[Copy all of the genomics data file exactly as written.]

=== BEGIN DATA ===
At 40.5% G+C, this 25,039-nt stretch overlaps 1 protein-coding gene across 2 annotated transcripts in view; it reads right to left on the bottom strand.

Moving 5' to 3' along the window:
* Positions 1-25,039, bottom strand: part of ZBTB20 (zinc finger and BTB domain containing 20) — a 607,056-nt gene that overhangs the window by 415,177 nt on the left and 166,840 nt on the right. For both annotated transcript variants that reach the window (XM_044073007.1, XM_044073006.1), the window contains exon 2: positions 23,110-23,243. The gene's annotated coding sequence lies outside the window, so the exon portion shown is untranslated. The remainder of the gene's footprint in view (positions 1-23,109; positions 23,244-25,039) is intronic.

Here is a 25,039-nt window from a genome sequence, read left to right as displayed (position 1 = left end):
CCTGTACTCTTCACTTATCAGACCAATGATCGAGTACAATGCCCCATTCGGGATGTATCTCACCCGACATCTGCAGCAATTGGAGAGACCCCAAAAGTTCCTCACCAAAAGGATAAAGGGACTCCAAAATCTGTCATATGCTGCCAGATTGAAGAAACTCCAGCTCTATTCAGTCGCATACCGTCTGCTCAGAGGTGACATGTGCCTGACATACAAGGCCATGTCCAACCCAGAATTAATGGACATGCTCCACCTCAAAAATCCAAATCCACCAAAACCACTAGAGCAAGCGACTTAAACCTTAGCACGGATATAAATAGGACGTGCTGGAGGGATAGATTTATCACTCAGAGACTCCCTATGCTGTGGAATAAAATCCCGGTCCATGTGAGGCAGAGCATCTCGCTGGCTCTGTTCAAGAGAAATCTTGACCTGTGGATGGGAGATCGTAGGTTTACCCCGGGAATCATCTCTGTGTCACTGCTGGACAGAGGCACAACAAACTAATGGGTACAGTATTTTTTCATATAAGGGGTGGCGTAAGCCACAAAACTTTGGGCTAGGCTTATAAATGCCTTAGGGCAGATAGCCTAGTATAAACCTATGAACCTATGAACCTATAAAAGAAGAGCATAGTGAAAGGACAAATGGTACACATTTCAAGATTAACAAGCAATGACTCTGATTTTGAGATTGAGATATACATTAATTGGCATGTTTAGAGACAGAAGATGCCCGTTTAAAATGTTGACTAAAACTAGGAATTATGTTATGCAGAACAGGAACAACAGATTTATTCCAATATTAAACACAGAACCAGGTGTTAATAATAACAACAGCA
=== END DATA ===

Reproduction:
At 40.5% G+C, this 25,039-nt stretch overlaps 1 protein-coding gene across 2 annotated transcripts in view; it reads right to left on the bottom strand.

Moving 5' to 3' along the window:
* Positions 1-25,039, bottom strand: part of ZBTB20 (zinc finger and BTB domain containing 20) — a 607,056-nt gene that overhangs the window by 415,177 nt on the left and 166,840 nt on the right. For both annotated transcript variants that reach the window (XM_044073007.1, XM_044073006.1), the window contains exon 2: positions 23,110-23,243. The gene's annotated coding sequence lies outside the window, so the exon portion shown is untranslated. The remainder of the gene's footprint in view (positions 1-23,109; positions 23,244-25,039) is intronic.

Here is a 25,039-nt window from a genome sequence, read left to right as displayed (position 1 = left end):
CCTGTACTCTTCACTTATCAGACCAATGATCGAGTACAATGCCCCATTCGGGATGTATCTCACCCGACATCTGCAGCAATTGGAGAGACCCCAAAAGTTCCTCACCAAAAGGATAAAGGGACTCCAAAATCTGTCATATGCTGCCAGATTGAAGAAACTCCAGCTCTATTCAGTCGCATACCGTCTGCTCAGAGGTGACATGTGCCTGACATACAAGGCCATGTCCAACCCAGAATTAATGGACATGCTCCACCTCAAAAATCCAAATCCACCAAAACCACTAGAGCAAGCGACTTAAACCTTAGCACGGATATAAATAGGACGTGCTGGAGGGATAGATTTATCACTCAGAGACTCCCTATGCTGTGGAATAAAATCCCGGTCCATGTGAGGCAGAGCATCTCGCTGGCTCTGTTCAAGAGAAATCTTGACCTGTGGATGGGAGATCGTAGGTTTACCCCGGGAATCATCTCTGTGTCACTGCTGGACAGAGGCACAACAAACTAATGGGTACAGTATTTTTTCATATAAGGGGTGGCGTAAGCCACAAAACTTTGGGCTAGGCTTATAAATGCCTTAGGGCAGATAGCCTAGTATAAACCTATGAACCTATGAACCTATAAAAGAAGAGCATAGTGAAAGGACAAATGGTACACATTTCAAGATTAACAAGCAATGACTCTGATTTTGAGATTGAGATATACATTAATTGGCATGTTTAGAGACAGAAGATGCCCGTTTAAAATGTTGACTAAAACTAGGAATTATGTTATGCAGAACAGGAACAACAGATTTATTCCAATATTAAACACAGAACCAGGTGTTAATAATAACAACAGCA